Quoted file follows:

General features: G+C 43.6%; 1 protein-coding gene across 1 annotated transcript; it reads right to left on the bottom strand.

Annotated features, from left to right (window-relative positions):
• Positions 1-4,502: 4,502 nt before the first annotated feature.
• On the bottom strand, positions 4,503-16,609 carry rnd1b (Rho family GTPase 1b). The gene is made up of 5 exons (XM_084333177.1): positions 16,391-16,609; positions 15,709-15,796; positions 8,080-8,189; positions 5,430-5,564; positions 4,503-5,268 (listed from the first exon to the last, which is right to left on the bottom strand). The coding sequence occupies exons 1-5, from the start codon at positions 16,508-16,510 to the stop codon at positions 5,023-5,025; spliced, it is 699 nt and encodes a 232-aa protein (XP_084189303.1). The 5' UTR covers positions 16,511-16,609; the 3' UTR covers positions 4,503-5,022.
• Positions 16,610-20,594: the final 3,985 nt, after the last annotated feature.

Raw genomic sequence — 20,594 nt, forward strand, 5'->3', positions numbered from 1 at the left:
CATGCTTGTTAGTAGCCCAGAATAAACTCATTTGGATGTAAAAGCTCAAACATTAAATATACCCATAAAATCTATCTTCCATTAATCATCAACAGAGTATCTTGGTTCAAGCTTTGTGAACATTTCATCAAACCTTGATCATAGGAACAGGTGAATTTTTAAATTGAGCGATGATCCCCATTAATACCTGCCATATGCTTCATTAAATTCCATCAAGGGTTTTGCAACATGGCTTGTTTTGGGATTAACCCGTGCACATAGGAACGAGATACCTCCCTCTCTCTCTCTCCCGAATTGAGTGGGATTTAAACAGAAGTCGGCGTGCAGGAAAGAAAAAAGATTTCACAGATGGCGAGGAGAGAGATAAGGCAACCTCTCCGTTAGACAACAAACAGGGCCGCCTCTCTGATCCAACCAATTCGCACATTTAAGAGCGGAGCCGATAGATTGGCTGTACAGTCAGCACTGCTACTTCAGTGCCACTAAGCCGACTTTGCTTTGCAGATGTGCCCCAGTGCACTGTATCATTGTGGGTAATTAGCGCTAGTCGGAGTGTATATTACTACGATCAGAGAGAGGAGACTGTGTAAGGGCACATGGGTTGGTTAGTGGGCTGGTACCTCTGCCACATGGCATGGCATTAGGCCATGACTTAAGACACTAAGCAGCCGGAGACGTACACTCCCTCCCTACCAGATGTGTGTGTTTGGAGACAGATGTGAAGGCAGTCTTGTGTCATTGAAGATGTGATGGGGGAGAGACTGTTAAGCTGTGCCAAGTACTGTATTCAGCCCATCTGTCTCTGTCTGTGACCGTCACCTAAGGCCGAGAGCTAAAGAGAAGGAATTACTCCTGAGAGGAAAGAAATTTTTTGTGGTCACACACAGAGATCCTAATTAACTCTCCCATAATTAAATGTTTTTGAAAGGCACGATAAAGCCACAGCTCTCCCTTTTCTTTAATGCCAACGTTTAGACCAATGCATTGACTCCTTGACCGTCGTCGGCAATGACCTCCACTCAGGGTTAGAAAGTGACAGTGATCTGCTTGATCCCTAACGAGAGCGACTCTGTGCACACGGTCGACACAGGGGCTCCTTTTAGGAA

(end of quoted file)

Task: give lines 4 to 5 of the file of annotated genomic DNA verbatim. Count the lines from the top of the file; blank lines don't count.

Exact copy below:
• On the bottom strand, positions 4,503-16,609 carry rnd1b (Rho family GTPase 1b). The gene is made up of 5 exons (XM_084333177.1): positions 16,391-16,609; positions 15,709-15,796; positions 8,080-8,189; positions 5,430-5,564; positions 4,503-5,268 (listed from the first exon to the last, which is right to left on the bottom strand). The coding sequence occupies exons 1-5, from the start codon at positions 16,508-16,510 to the stop codon at positions 5,023-5,025; spliced, it is 699 nt and encodes a 232-aa protein (XP_084189303.1). The 5' UTR covers positions 16,511-16,609; the 3' UTR covers positions 4,503-5,022.
• Positions 16,610-20,594: the final 3,985 nt, after the last annotated feature.